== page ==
In an interview by Karen Thomas with the International Society for Optics and Photonics (SPIE), APS user Stuart Stock (Northwestern University) discusses how x-ray diffraction reveals details of mummified remains.
Stuart Stock is a research professor of cell and developmental biology at Northwestern University (NU).
In 2018, NU's Block Museum of Art held an exhibit titled "Paint the Eyes Softer: Mummy Portraits from Roman Egypt." These portraits are especially important since few other paintings have survived from the Greco-Roman tradition. The centerpiece of the exhibit was the "Hawara Portrait Mummy Four" — a mummified child buried with a luminous painted portrait. University researchers used computed tomography (CT) to investigate subsurface deterioration and reveal details of the encased body and items within the wrappings.
Stock will be a plenary speaker at SPIE Optics + Photonics where he will cover the provenance of the mummy, what CT tells us about the person and object enclosed, and what secrets x-ray diffraction can reveal.
SPIE: You're known as one the pioneers of x-ray micro-computed tomography (microCT) and position-resolved microbeam x-ray diffraction. Could you describe these technologies and your role in developing them?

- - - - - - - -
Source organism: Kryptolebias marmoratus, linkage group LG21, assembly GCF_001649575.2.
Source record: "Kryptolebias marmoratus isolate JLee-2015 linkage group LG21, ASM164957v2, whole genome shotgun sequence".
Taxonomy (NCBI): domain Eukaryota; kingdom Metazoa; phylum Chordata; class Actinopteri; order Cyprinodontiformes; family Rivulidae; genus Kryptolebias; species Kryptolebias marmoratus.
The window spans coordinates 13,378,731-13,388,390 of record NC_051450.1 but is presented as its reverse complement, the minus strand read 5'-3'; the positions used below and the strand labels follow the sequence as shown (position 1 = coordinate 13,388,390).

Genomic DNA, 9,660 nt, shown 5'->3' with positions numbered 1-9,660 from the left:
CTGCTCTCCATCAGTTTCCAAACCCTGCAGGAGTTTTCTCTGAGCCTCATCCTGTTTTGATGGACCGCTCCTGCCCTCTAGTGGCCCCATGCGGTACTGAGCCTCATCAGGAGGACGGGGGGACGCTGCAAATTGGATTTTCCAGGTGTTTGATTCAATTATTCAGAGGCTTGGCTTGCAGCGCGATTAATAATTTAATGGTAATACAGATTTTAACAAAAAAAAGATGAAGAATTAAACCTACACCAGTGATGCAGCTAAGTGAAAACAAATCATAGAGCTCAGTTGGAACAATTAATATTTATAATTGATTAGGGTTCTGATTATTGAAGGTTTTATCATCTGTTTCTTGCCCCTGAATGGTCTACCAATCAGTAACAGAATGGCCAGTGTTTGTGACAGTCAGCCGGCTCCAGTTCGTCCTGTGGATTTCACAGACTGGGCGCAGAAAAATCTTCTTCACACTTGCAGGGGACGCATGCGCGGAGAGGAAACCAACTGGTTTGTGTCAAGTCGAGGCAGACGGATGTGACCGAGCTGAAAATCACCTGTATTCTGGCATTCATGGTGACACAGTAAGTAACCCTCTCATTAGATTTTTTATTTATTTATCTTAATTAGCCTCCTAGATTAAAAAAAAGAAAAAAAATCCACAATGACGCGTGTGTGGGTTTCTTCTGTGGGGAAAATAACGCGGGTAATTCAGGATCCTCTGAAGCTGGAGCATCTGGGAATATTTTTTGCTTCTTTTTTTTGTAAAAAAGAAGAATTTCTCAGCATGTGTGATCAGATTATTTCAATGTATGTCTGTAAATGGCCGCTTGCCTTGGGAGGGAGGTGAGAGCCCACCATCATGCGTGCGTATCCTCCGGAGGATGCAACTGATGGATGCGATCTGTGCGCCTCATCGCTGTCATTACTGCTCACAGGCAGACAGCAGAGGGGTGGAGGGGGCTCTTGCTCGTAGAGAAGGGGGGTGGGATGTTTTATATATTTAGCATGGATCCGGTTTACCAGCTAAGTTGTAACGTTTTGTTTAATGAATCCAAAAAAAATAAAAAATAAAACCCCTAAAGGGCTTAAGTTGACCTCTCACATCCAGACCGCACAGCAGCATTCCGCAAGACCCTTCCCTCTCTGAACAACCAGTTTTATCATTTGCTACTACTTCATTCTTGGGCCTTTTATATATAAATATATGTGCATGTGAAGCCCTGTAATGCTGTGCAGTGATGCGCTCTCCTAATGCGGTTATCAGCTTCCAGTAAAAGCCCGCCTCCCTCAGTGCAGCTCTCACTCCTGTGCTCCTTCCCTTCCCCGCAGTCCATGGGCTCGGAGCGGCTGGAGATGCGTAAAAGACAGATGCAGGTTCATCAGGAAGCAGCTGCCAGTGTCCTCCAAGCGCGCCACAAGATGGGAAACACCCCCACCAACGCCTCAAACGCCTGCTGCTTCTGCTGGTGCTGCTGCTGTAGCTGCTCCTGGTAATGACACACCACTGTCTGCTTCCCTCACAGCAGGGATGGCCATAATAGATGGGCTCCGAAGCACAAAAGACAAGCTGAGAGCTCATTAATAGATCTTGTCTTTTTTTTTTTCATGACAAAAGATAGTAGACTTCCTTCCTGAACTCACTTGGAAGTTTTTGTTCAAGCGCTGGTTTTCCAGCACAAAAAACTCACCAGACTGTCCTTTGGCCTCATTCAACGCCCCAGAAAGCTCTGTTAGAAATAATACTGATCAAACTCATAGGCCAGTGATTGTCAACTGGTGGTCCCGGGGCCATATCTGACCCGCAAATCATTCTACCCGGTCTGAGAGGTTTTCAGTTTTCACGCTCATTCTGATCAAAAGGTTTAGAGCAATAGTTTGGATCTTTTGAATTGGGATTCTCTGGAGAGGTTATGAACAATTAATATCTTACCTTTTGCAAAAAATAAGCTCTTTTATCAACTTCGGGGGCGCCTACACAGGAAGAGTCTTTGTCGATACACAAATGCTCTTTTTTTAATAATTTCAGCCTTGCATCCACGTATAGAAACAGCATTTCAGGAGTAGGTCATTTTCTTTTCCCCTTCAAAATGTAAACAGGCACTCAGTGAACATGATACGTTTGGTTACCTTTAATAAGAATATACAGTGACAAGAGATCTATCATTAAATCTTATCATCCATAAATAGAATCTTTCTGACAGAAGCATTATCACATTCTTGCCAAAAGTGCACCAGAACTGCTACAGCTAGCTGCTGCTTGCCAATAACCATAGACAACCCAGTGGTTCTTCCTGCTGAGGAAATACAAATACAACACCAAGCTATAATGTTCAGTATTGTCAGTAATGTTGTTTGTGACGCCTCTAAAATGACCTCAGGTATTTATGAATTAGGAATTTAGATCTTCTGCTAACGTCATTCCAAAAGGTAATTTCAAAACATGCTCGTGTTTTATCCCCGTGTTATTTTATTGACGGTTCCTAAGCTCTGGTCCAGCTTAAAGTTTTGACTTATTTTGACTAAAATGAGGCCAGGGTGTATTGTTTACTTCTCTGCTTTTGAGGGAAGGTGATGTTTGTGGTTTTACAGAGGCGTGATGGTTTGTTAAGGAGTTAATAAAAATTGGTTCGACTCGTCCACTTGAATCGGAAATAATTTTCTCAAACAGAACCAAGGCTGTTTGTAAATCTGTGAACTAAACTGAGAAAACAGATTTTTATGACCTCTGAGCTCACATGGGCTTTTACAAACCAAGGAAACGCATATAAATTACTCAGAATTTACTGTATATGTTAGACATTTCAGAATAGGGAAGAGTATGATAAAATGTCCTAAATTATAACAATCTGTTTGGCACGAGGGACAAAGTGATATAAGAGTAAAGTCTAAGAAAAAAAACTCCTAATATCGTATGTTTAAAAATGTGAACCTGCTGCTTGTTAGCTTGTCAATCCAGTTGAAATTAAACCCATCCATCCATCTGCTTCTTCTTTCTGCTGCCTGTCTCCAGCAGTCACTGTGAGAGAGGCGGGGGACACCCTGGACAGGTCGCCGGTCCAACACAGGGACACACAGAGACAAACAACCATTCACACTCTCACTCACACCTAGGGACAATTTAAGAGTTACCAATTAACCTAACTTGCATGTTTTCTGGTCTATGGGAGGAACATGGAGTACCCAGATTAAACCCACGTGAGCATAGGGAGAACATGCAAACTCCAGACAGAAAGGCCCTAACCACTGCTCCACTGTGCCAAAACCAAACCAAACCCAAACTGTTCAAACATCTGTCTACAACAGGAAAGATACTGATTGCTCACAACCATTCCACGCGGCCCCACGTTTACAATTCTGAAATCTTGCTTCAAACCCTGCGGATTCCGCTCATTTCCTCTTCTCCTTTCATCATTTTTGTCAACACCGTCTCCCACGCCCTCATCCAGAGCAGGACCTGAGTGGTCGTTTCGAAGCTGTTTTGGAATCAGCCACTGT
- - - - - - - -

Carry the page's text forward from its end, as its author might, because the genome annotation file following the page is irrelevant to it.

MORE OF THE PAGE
Stuart Stock: The first thing to understand is that I am not the person who makes new instruments. Instead, I think of myself as someone who looks at emerging imaging and diffraction technologies and imagines how they might be combined or used to study samples in novel ways. The mummy study described below is an example.
I have been using microCT since 1985, and, in fact, my first paper on the subject was in an SPIE proceedings (X-ray Imaging II, SPIE Vol. 691, 1986). In all forms of (x-ray) CT, one shines x-rays through an object from many different directions. The resulting set of radiographs are then mathematically recombined to give a 3D map of the contents of the object. As the prefix indicates, microCT is a microscopic version of clinical CT scanners.
I have been doing position resolved x-ray diffraction even longer than I have been doing microCT. In x-ray diffraction, a beam of x-rays scatters from the specimen, and crystalline materials reinforce the scattering in certain directions related to the periodicities of the atoms within the crystals. The resulting diffraction pattern is a kind of fingerprint of the material(s) encountered by the beam. In position-resolved x-ray diffraction, one makes a very narrow beam of x-rays, smaller than the diameter of a hair. One scans the beam across the sample and observes the resulting diffraction patterns. Typically, one uses synchrotron x-rays from a storage ring such as the Advanced Photon Source, but people also do this kind of mapping in their home laboratories.
Excerpt © 2021 SPIE
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